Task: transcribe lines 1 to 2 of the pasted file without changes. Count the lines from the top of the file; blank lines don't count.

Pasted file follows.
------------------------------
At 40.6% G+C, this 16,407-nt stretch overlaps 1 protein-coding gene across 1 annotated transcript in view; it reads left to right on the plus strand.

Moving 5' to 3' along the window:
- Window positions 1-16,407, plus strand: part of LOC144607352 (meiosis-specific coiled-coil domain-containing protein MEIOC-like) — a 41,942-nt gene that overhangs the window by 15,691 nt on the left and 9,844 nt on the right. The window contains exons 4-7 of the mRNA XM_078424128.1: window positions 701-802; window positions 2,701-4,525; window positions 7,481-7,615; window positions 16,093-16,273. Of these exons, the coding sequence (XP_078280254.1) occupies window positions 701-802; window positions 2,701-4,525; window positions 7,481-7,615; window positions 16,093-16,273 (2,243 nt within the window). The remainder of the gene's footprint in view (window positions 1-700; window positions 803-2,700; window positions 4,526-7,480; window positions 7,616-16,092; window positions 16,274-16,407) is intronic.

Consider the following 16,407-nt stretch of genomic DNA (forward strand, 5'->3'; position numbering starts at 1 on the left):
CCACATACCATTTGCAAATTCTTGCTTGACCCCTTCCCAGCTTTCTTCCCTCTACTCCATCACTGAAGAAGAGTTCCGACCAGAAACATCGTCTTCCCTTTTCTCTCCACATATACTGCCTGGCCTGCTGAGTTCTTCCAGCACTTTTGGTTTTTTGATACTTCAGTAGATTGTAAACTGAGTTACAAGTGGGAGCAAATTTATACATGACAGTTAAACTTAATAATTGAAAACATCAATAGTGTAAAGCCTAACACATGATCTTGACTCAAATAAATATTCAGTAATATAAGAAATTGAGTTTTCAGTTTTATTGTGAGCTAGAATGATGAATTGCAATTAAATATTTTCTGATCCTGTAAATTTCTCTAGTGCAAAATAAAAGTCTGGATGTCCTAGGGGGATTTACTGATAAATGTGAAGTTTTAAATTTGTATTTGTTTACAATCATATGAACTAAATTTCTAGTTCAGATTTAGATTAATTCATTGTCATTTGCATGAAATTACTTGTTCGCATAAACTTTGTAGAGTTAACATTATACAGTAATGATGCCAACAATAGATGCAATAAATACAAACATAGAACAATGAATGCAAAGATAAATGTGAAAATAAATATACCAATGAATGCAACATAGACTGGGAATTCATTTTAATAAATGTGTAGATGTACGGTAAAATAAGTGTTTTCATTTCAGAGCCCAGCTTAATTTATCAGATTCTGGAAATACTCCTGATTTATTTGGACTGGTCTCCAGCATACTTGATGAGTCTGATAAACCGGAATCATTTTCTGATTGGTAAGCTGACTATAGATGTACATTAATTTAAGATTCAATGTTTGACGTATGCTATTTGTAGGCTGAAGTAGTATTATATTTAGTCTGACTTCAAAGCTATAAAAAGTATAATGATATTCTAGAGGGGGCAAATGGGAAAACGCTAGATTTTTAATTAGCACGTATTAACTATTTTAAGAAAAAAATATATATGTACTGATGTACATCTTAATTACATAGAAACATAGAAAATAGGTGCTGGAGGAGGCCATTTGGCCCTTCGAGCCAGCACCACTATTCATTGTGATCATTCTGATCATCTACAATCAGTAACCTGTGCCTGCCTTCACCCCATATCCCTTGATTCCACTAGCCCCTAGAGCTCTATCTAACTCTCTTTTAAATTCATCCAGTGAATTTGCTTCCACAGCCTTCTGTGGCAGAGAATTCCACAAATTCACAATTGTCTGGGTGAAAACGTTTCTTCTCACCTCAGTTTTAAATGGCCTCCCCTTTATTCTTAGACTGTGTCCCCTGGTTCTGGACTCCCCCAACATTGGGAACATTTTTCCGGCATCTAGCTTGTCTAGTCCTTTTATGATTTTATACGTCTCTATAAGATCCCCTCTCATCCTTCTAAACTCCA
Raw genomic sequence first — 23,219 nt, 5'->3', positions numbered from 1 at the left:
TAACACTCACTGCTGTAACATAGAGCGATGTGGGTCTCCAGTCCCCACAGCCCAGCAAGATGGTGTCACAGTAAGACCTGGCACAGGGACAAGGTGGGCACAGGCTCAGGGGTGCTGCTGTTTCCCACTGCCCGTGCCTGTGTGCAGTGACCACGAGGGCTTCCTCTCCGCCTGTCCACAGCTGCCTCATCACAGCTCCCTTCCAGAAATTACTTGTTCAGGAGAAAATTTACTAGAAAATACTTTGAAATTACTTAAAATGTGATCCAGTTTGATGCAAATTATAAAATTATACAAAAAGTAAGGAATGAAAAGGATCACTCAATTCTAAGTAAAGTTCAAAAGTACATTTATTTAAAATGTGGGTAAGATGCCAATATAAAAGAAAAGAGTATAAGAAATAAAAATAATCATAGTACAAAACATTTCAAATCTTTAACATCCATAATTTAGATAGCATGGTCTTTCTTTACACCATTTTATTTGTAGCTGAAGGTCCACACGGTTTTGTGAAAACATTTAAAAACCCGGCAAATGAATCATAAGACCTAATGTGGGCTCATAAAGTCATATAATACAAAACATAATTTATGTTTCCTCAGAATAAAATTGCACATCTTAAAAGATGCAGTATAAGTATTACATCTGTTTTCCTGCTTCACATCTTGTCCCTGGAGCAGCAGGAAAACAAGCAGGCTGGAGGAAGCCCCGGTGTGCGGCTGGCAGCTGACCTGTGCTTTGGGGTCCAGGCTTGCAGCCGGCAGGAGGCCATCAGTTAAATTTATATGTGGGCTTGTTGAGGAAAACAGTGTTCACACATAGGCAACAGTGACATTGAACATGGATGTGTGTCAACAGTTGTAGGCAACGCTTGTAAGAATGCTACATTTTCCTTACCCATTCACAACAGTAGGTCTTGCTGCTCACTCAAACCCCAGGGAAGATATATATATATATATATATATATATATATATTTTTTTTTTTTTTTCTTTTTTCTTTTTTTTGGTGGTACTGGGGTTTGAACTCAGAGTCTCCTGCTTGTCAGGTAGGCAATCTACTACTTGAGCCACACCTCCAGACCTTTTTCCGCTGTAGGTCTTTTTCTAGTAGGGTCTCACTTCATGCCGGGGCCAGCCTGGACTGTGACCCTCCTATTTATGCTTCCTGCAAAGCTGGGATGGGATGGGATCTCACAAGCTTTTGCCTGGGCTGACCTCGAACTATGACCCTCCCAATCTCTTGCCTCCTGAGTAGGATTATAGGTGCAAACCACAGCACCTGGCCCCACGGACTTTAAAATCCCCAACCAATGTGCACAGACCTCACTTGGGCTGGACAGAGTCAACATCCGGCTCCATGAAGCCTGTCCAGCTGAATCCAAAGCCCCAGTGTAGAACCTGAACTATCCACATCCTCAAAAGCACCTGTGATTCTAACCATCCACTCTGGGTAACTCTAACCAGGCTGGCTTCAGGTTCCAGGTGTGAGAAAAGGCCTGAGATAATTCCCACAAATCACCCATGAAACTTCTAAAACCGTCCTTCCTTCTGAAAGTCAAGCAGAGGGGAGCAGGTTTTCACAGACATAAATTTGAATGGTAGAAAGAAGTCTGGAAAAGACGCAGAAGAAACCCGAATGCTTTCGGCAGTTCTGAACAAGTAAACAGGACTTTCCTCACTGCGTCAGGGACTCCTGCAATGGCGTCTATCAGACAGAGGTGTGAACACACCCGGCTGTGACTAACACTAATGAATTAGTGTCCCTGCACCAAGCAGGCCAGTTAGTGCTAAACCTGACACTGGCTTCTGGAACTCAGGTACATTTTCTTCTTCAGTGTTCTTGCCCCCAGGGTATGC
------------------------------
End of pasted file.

At 40.6% G+C, this 16,407-nt stretch overlaps 1 protein-coding gene across 1 annotated transcript in view; it reads left to right on the plus strand.

Moving 5' to 3' along the window: